Chinese and Indian Parables of the Turtles and Frogs (Post No.2854)


Compiled by london swaminathan


Date: 30 May 2016


Post No. 2854


Time uploaded in London :– 9-43 AM


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The philosopher Chuang Tzu was fishing on the bank of a river when a messenger appeared with an invitation form the king of Ch’u offering him the post of prime minister.

Without taking his eyes from the river, the philosopher replied,

“They say that the King has in his treasury a shell of a supernatural tortoise. If the tortoise had been allowed to choose, would it have preferred to adorn a king’s treasury or to continue to wag its tail in the mud of its native marsh?”

“It would have preferred to remain wagging its tail in the mud”, said the messenger.

“And I, too”, answered Chuang Tzu, “Prefer to live obscure but free. To be in the office often costs a man his life and always costs his peace of mind. Go back to the king and say that I will continue to wag my tail in the mud”.



turtle frog, croc

Tuttle and Frog on the back of a Crocodile


The Frog and the Turtle


A certain frog lived in an abandoned well.

“How you must envy my delightful existence!”, he said to a Giant Turtle of the Eastern Sea. “When I go into the water I can make it hold me up under the armpits and support my chin; when I jump into the mud, I can make it bury my feet and cover my ankles.  As for the baby crabs and tadpoles, none of them can compete with me………..To have at one’s command all the delights of a disused well, that surely is the most that life can give.”


The Giant Turtle tried to get into the well, but before his left foot was well in, the right got wedged fast. So he wriggled free and retired, saying, “As you have been kind enough to tell me about your well, allow me to tell you about the sea. Imagine a distance of a 1000 leagues, and you will still have no idea of its size; imagine a height of a thousand times man’s stature, and you will still have no notion of its depth. Not to be harried by the moments that flash by nor changed by the ages of the pass; to receive much, yet not increase, to receive little, yet not to diminish; this is the Great Joy of the Eastern Sea.”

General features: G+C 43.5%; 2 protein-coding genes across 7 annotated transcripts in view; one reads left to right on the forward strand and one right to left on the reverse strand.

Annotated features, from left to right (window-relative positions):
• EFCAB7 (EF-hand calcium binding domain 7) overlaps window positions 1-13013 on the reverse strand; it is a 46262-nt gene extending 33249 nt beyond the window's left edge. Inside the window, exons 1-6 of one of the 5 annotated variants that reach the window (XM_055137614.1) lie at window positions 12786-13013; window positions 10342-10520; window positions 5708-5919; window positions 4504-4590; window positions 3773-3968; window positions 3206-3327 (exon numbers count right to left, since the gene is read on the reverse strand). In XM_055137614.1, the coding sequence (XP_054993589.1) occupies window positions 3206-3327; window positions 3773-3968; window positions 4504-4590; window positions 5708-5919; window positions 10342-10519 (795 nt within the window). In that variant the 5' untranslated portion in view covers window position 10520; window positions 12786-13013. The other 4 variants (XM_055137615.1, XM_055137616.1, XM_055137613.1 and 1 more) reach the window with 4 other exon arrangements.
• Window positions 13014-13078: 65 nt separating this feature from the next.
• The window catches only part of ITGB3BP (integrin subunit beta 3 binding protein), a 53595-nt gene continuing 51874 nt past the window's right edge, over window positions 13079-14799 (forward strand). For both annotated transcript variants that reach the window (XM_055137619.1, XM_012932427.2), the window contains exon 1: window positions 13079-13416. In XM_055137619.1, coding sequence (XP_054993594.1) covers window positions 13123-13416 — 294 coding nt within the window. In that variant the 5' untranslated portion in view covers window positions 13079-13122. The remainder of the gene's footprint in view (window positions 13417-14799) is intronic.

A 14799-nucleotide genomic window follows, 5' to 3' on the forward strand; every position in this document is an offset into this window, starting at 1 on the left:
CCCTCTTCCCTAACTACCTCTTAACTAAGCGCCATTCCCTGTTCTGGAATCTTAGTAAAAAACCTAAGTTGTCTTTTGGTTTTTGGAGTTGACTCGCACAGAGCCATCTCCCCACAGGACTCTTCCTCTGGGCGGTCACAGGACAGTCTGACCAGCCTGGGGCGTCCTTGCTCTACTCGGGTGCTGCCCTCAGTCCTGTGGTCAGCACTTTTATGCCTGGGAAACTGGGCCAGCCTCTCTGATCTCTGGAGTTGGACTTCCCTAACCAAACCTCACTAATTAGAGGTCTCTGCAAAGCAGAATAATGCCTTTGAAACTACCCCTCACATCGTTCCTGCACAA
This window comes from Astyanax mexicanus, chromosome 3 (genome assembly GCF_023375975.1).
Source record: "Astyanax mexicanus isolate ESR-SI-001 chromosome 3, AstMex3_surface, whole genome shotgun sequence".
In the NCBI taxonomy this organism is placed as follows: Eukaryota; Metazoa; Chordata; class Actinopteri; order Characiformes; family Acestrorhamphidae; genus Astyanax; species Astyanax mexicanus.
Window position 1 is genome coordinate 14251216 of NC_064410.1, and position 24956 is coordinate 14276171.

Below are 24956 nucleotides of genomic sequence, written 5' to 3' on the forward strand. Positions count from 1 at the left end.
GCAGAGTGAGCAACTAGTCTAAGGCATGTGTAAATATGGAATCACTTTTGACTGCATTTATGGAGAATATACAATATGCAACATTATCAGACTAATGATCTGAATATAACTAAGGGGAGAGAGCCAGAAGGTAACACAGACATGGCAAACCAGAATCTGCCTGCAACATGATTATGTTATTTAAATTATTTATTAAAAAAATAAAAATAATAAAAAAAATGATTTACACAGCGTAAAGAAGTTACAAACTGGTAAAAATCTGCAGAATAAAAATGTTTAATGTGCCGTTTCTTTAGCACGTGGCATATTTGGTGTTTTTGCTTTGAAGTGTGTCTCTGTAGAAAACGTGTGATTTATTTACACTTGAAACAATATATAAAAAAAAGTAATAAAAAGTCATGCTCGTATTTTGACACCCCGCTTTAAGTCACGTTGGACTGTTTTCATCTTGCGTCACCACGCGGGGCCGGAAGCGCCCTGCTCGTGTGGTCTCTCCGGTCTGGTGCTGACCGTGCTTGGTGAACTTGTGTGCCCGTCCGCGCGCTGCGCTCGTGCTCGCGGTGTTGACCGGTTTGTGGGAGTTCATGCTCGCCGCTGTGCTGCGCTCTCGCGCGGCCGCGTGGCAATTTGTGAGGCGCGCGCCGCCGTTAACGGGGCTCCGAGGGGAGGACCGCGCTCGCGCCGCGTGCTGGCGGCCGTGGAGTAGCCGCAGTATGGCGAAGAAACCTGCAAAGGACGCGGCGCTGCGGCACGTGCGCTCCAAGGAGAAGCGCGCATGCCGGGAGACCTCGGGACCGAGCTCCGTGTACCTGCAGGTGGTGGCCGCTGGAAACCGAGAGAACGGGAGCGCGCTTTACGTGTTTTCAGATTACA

—-Chuang Tzu (China)


Compare it with the Frog in the Well story of Swami Vivekananda’s Chicago Address at the Parliament of Religions.


Why We Disagree: Swami Vivekananda (from my post  ‘The Blind men and the Elephant: known Story, Unknown Facts’ (posted on 14 March 2014)

Swami Vivekananda expressed the somewhat a similar theme through his story Frog in the Well in the very second lecture in Chicago about 125 years ago:

I will tell you a little story. You have heard the eloquent speaker who has just finished say, “Let us cease from abusing each other,” and he was very sorry that there should be always so much variance.

But I think I should tell you a story that would illustrate the cause of this variance. A frog lived in a well. It had lived there for a long time. It was born there and brought up there, and yet was a little, small frog. Of course the evolutionists were not there then to tell us whether the frog lost its eyes or not but, for our story’s sake, we must take it for granted that it had its eyes, and that it every day cleansed the water of all the worms and bacilli that lived in it with an energy that would do credit to our modern bacteriologists. In this way it went on and became a little sleek and fat. Well, one day another frog that lived in the sea came and fell into the well.

“Where are you from?”

“I am from the sea.”

“The sea! How big is that? Is it as big as my well?” and he took a leap from one side of the well to the other.

“My friend,” said the frog of the sea, “how do you compare the sea with your little well?”

Then the frog took another leap and asked, “Is your sea so big?”

“What nonsense you speak, to compare the sea with your well!”

“Well, then,” said the frog of the well, “nothing can be bigger than my well. There can be nothing bigger than this. This fellow is a liar, so turn him out


Green Sea Turtle. Chelonia mydas. Maui, Hawaii, USA.

Green Sea Turtle. Chelonia mydas. Maui, Hawaii, USA.

Appar’s Turtle Story!

Appar, Tamil Saint of seventh century, saw another scene along his travel route. In a village he saw people boiling turtle for their food. It was a big vessel with cool water. The turtle is swimming happily, but below the vessel firewood is just lighted. The flames are growing bigger and bigger. The happily swimming turtle is going to be boiled and eaten in an hour. Stupid turtle does not know the danger to its life and enjoyed the momentary pleasure. Such is our impermanent life, he says.


My previous posts:–

Frog in the mouth of a snake (posted on 9 March 2014)

In Tamil

கிணற்றுத் தவளை: அப்பரும் விவேகாநந்தரும் சொன்ன கதைகள் (9 மார்ச் 2014)